The aim of this study was to explore the relationship between affective disturbances and aberrant salience in the context of childhood trauma, attachment, and mentalization in an analogue study.
Using a cross-sectional design, an online community sample completed self-report measures of key variables. Structural equation modelling was used to test childhood trauma’s influence on aberrant salience via a set of intermediate risk factors (depression, negative schizotypy, and insecure attachment). These intermediate risk factors were assumed to lead to the proximal risk factors of aberrant salience (i.e., disorganized schizotypy and disorganized attachment) depending on the vulnerability of mentalizing capacity to elevated stress.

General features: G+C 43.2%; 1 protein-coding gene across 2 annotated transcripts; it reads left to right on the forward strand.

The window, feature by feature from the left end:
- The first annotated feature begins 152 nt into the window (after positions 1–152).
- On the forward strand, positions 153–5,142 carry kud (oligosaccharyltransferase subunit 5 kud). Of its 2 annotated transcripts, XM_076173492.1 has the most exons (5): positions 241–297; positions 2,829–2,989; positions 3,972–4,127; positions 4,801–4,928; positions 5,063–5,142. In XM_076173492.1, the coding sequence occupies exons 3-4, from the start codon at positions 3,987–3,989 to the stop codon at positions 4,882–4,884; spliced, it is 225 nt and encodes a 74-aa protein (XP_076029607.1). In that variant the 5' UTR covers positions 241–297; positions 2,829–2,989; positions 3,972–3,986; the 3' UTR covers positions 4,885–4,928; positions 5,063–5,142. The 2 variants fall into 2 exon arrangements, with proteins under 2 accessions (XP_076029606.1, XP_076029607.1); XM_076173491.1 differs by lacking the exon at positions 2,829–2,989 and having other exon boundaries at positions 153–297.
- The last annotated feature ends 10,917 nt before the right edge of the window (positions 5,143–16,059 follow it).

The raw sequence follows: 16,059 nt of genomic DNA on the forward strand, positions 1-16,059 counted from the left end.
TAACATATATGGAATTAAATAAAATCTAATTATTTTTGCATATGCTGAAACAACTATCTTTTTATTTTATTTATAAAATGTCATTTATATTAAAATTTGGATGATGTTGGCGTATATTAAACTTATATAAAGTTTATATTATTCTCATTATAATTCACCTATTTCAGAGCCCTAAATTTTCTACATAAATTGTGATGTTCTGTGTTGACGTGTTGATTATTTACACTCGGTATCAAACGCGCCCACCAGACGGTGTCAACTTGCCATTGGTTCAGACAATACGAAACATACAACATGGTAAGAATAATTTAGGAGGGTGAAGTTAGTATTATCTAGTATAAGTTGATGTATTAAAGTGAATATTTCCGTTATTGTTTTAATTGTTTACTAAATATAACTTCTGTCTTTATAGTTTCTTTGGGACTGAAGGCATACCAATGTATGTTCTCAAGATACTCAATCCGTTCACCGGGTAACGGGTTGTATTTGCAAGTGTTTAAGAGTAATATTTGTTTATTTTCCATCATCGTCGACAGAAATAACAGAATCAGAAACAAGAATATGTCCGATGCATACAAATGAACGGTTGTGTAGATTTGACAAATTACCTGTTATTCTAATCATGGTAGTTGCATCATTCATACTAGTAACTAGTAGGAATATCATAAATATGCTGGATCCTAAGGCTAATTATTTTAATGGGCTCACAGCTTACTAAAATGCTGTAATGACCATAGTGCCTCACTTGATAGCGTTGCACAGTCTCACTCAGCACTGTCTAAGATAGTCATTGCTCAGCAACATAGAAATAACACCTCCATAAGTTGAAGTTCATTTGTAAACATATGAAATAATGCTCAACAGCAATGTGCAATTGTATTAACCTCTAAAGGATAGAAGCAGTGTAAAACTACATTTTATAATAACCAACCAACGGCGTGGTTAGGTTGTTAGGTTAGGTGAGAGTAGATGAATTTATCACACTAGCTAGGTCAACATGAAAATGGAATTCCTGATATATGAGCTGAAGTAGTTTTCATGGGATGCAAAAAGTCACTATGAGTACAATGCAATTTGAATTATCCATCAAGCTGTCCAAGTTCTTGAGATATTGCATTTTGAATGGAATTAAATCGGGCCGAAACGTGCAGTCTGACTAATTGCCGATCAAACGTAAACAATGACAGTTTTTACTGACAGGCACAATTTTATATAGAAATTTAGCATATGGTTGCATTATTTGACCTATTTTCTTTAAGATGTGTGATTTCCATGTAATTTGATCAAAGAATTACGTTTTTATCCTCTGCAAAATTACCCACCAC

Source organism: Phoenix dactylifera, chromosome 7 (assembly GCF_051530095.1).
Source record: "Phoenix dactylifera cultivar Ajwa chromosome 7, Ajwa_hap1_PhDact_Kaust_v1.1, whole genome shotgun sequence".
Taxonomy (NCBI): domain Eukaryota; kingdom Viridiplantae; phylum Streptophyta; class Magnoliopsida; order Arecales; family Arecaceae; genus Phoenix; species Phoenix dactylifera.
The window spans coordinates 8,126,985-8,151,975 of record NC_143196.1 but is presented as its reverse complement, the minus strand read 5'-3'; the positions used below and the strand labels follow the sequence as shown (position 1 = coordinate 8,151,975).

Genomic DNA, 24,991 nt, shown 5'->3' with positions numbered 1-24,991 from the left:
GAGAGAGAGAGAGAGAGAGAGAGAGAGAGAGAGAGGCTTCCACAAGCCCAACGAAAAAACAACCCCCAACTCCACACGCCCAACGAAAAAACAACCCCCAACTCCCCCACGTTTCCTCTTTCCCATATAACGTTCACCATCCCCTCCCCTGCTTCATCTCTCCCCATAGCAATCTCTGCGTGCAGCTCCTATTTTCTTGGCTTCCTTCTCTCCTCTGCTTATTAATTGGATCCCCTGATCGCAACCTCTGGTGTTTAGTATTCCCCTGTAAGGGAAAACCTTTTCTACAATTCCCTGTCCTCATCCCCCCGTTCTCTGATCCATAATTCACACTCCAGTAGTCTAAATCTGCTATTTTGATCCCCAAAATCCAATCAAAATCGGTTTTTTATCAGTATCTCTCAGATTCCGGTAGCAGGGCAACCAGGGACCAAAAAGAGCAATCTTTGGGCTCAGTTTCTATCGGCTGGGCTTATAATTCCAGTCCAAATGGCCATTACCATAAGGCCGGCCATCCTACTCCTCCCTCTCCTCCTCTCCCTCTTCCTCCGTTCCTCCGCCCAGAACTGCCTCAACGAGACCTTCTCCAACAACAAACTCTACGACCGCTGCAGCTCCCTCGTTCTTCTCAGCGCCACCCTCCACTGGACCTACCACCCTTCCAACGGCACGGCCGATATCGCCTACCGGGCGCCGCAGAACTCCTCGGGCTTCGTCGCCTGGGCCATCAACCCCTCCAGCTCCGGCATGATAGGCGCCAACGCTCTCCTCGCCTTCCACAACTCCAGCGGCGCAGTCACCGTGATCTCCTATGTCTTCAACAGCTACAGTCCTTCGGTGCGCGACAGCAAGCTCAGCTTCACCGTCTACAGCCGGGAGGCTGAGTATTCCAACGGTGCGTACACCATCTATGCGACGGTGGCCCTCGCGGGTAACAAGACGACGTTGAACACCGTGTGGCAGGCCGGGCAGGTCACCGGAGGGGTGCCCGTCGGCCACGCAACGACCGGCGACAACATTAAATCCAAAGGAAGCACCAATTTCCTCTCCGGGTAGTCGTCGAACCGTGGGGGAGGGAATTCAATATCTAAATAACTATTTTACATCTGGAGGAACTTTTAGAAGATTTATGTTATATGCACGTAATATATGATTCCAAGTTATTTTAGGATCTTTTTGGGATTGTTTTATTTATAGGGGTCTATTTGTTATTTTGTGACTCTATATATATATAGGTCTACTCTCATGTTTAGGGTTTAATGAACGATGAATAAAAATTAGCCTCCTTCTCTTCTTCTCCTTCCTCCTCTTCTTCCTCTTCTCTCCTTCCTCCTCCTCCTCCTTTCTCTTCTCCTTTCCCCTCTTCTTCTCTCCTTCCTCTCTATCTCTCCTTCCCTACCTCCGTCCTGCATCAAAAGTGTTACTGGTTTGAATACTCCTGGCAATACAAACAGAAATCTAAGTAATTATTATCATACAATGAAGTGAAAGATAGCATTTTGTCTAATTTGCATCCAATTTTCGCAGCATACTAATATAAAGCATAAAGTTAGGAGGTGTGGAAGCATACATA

The sample (N = 1263) was 78% female and aged between 18 and 35 years. The tested models closely fitted the observed data, revealing significant pathways from childhood trauma to aberrant salience via the hypothesized pathways. The direct effect of childhood trauma on aberrant salience was significant.
Findings suggest that the pathway to aberrant salience may be characterized by disorganization of self-state and intersubjectivity as a function of diminishment in mentalizing ability. This may relate to changes in attachment organization and socio-cognitive capacity, which could constitute possible risk factors signalling development of aberrant salience.